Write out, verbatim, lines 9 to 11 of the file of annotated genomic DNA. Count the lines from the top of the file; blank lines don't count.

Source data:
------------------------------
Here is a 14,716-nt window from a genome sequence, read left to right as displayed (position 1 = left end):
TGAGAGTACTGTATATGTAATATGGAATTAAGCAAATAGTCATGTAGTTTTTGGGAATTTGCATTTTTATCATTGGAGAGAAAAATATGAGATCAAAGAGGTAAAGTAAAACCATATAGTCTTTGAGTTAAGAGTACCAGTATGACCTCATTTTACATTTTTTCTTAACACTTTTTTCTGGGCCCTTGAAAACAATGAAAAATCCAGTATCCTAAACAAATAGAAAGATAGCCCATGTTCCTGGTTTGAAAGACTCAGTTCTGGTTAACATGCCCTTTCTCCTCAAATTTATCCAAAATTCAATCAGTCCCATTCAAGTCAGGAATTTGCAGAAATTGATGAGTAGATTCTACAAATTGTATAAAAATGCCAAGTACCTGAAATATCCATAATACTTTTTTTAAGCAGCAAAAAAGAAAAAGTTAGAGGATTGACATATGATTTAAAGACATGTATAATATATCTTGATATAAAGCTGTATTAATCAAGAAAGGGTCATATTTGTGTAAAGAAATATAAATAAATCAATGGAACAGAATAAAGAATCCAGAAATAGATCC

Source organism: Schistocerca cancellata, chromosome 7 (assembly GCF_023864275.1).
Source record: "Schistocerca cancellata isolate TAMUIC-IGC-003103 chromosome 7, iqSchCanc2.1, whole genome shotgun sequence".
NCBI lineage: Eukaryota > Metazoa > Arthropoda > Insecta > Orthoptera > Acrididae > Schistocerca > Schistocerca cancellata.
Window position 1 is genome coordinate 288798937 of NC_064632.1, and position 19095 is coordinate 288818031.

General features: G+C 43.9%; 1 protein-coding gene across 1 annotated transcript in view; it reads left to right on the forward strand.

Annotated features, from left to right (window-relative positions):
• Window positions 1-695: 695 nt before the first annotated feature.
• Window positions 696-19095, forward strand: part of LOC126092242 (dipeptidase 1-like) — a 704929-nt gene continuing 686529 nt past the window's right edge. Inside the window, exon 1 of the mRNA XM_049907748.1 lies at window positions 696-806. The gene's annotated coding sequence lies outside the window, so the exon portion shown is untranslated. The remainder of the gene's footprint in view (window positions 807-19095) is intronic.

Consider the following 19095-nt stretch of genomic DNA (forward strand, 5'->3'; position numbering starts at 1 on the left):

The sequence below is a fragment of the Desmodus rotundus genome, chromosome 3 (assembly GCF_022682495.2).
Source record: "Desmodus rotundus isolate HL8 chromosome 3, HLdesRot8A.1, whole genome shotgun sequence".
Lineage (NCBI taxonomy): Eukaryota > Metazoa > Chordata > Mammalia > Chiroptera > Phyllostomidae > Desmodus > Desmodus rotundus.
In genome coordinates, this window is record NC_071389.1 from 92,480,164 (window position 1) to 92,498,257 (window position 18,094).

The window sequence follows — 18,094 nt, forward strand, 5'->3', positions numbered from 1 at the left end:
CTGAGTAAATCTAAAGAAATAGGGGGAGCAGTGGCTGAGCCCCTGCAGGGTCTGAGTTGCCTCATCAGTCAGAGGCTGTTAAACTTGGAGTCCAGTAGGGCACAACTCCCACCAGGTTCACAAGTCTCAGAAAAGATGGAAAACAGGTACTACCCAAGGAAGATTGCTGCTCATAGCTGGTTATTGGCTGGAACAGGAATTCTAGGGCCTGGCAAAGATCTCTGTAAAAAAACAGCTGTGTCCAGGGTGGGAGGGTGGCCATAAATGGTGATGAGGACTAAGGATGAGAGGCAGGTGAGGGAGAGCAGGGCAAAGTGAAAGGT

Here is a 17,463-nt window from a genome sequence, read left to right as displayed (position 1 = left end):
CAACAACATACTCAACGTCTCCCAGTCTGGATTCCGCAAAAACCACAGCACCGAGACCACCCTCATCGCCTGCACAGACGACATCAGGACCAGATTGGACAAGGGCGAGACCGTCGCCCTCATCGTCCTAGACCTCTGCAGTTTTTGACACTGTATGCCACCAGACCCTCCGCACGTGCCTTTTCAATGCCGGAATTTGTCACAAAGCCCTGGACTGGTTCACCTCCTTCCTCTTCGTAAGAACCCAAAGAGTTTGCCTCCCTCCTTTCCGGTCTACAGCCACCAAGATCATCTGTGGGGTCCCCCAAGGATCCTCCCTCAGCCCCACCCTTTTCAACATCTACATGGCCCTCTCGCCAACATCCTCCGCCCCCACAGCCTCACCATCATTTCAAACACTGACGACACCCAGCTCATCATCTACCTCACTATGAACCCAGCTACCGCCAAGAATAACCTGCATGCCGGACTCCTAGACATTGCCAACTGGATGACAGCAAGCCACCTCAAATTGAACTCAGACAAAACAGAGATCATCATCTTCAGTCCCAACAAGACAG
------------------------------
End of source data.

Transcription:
• Window positions 1-695: 695 nt before the first annotated feature.
• Window positions 696-19095, forward strand: part of LOC126092242 (dipeptidase 1-like) — a 704929-nt gene continuing 686529 nt past the window's right edge. Inside the window, exon 1 of the mRNA XM_049907748.1 lies at window positions 696-806. The gene's annotated coding sequence lies outside the window, so the exon portion shown is untranslated. The remainder of the gene's footprint in view (window positions 807-19095) is intronic.

Consider the following 19095-nt stretch of genomic DNA (forward strand, 5'->3'; position numbering starts at 1 on the left):